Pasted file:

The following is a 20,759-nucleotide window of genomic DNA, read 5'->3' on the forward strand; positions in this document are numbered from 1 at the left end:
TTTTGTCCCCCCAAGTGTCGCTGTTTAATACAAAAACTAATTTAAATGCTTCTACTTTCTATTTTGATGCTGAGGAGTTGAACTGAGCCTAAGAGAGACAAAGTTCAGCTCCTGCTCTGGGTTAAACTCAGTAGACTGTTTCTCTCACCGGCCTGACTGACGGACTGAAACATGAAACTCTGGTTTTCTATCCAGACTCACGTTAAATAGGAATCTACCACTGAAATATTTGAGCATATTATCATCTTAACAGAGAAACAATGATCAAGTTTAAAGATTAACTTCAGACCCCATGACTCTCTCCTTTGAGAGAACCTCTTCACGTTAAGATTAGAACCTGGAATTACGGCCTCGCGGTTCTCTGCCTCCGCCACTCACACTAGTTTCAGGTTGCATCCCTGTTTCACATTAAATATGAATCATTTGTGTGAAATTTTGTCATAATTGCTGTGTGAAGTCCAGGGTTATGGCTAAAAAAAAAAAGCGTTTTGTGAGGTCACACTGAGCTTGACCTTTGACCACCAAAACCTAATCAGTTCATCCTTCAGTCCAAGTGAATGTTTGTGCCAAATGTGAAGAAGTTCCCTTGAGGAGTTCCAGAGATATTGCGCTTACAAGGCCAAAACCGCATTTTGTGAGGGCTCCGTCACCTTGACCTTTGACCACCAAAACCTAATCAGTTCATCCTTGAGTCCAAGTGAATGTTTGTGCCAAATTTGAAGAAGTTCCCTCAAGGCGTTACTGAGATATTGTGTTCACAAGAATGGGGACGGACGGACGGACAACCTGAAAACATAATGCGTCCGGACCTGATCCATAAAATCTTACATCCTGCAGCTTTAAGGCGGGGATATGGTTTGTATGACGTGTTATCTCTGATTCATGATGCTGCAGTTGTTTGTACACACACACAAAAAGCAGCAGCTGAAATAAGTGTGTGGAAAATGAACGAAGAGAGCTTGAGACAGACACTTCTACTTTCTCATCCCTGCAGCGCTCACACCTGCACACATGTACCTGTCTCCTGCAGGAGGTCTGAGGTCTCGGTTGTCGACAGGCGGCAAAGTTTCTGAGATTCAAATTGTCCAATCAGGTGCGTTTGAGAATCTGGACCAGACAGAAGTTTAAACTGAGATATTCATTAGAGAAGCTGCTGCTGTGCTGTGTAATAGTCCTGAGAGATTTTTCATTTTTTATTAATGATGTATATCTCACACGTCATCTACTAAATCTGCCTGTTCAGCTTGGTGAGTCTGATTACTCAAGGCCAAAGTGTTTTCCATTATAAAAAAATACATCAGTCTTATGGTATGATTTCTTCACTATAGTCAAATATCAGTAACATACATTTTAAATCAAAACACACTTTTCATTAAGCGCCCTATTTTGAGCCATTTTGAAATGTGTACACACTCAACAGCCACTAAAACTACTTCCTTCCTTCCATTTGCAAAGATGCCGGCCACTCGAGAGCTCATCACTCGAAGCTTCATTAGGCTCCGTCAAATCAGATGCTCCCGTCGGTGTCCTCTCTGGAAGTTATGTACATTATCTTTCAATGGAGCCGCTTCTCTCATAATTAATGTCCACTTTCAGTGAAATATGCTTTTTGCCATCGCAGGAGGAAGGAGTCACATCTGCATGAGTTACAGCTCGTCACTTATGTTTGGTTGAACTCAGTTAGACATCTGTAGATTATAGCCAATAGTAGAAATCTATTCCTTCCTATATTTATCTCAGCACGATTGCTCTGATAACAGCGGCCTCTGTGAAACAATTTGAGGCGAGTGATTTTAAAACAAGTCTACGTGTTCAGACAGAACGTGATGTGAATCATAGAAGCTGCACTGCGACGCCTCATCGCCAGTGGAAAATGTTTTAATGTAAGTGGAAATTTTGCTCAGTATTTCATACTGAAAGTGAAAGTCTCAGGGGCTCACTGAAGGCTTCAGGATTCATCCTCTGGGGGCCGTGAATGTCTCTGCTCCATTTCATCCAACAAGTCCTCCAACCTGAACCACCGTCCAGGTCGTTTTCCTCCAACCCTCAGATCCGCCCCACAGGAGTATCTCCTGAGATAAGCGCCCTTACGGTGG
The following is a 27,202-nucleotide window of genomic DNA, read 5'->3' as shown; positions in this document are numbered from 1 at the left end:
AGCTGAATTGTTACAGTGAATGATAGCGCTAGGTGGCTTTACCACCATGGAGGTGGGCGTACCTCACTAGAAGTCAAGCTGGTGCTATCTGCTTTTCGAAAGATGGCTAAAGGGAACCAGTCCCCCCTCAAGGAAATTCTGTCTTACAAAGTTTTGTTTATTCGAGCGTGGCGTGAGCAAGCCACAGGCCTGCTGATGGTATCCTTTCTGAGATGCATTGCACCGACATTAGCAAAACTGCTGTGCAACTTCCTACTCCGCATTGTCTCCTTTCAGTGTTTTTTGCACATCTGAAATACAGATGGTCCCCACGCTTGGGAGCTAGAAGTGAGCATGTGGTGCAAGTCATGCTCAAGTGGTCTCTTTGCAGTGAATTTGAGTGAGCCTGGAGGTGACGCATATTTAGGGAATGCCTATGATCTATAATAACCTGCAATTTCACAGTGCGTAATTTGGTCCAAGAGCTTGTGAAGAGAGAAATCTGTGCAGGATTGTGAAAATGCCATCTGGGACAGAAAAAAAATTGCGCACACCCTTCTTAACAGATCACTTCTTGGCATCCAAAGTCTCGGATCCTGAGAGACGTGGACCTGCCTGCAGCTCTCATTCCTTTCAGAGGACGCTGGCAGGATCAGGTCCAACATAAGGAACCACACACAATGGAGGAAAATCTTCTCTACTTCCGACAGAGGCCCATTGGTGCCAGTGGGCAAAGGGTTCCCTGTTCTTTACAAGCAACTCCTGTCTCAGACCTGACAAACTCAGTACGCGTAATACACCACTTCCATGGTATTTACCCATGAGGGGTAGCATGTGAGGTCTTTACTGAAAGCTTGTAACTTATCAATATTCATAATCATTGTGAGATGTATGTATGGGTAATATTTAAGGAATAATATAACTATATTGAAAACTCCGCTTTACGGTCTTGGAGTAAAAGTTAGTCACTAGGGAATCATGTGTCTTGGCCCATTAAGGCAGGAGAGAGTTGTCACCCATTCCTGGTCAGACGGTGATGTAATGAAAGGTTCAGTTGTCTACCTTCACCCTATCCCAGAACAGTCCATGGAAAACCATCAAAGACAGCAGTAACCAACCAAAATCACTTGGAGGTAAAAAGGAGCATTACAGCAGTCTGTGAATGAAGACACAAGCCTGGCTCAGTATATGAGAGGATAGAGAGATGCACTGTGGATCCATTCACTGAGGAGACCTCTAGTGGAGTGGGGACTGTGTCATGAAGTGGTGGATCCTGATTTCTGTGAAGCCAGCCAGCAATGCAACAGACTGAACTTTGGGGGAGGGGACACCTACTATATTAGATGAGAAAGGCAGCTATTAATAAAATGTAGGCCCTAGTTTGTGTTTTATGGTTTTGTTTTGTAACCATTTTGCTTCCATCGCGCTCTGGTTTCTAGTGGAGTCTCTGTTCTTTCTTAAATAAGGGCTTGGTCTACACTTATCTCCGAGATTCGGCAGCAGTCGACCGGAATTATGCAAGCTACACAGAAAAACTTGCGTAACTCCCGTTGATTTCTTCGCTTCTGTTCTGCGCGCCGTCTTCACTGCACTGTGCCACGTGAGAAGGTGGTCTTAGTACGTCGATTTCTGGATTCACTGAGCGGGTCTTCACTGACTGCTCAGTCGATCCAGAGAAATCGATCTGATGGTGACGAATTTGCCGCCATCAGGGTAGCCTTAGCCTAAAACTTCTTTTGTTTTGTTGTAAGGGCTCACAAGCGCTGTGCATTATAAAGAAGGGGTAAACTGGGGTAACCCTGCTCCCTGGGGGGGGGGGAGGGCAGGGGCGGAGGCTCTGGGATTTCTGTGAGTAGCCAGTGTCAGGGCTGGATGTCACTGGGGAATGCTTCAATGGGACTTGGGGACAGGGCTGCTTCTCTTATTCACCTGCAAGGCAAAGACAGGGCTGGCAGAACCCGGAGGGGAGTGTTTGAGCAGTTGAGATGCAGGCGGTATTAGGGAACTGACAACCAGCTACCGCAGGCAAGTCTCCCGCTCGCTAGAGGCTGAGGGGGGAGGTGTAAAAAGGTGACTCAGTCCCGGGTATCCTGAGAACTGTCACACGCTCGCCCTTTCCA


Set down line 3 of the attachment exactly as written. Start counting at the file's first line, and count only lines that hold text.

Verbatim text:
The following is a 27,202-nucleotide window of genomic DNA, read 5'->3' as shown; positions in this document are numbered from 1 at the left end: